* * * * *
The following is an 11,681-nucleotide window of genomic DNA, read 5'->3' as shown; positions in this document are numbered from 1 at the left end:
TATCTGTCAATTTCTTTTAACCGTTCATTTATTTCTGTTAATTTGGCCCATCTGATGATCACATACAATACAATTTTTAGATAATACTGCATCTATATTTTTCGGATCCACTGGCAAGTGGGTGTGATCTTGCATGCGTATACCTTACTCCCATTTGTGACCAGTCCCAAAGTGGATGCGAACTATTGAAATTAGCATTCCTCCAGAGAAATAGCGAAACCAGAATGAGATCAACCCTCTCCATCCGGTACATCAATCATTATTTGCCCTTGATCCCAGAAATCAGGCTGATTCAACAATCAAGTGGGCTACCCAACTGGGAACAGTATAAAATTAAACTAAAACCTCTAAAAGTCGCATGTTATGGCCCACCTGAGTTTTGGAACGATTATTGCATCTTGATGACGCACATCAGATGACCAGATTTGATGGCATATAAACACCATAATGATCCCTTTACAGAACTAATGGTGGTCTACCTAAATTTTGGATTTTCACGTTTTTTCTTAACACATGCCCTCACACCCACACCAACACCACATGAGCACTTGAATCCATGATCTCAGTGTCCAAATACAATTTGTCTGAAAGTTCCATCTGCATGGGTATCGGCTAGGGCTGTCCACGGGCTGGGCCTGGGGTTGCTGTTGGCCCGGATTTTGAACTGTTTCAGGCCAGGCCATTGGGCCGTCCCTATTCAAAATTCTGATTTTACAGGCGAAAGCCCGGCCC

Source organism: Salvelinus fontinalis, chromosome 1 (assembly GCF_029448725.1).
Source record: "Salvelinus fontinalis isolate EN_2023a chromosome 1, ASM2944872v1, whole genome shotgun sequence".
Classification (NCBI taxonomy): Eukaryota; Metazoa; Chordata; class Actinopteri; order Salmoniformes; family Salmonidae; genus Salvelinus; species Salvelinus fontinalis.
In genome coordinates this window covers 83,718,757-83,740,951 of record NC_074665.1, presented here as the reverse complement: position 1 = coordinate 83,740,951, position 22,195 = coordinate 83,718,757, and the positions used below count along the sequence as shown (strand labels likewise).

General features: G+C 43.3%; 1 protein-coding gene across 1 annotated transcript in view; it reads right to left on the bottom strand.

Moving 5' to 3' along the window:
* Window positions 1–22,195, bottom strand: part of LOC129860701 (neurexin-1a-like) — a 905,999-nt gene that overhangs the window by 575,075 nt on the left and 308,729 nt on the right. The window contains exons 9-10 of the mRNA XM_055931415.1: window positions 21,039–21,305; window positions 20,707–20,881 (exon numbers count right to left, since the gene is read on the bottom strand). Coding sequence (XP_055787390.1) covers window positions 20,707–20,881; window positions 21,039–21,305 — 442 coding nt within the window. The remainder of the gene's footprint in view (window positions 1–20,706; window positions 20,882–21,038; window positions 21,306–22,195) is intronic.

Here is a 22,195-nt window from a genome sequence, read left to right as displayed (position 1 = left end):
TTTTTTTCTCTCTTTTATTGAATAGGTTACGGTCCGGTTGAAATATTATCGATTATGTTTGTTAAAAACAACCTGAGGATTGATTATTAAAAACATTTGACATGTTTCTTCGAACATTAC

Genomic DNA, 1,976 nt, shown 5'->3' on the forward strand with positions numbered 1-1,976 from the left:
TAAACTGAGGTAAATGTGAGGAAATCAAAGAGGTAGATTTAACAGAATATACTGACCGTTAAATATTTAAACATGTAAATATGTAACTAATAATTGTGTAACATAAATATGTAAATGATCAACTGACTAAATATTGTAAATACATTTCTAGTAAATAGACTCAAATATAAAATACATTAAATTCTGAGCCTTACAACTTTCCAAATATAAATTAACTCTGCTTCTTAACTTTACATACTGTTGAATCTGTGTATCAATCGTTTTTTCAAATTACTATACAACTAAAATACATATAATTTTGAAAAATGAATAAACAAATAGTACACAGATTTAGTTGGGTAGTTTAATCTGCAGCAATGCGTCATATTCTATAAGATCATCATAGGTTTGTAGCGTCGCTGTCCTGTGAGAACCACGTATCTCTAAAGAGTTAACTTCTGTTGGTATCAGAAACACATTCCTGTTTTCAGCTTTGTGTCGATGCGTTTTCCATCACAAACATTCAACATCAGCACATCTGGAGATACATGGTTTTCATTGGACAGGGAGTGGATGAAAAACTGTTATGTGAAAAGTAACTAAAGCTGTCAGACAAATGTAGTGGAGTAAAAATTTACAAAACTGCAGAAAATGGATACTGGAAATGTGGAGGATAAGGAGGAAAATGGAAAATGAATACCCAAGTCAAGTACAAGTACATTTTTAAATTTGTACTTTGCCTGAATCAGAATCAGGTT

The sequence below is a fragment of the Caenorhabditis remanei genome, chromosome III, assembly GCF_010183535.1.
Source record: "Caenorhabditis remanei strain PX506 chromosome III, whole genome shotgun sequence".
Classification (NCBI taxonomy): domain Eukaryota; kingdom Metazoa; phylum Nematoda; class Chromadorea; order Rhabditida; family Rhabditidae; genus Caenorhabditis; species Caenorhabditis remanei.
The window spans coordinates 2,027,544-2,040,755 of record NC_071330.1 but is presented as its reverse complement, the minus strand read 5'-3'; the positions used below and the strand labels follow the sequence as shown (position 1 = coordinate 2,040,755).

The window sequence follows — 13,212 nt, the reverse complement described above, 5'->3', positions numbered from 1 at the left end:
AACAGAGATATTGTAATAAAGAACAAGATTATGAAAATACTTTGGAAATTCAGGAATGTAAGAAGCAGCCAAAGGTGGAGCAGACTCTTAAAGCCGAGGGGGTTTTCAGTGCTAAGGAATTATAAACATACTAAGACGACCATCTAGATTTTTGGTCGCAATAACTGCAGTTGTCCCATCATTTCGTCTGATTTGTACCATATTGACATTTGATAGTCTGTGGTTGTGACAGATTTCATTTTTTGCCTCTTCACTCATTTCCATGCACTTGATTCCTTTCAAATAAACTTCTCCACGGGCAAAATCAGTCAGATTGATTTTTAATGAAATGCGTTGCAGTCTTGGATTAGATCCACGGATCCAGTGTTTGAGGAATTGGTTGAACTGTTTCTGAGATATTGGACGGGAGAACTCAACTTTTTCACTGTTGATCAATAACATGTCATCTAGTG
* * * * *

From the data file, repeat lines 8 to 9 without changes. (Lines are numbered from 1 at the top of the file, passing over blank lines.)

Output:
Moving 5' to 3' along the window:
* Window positions 1–22,195, bottom strand: part of LOC129860701 (neurexin-1a-like) — a 905,999-nt gene that overhangs the window by 575,075 nt on the left and 308,729 nt on the right. The window contains exons 9-10 of the mRNA XM_055931415.1: window positions 21,039–21,305; window positions 20,707–20,881 (exon numbers count right to left, since the gene is read on the bottom strand). Coding sequence (XP_055787390.1) covers window positions 20,707–20,881; window positions 21,039–21,305 — 442 coding nt within the window. The remainder of the gene's footprint in view (window positions 1–20,706; window positions 20,882–21,038; window positions 21,306–22,195) is intronic.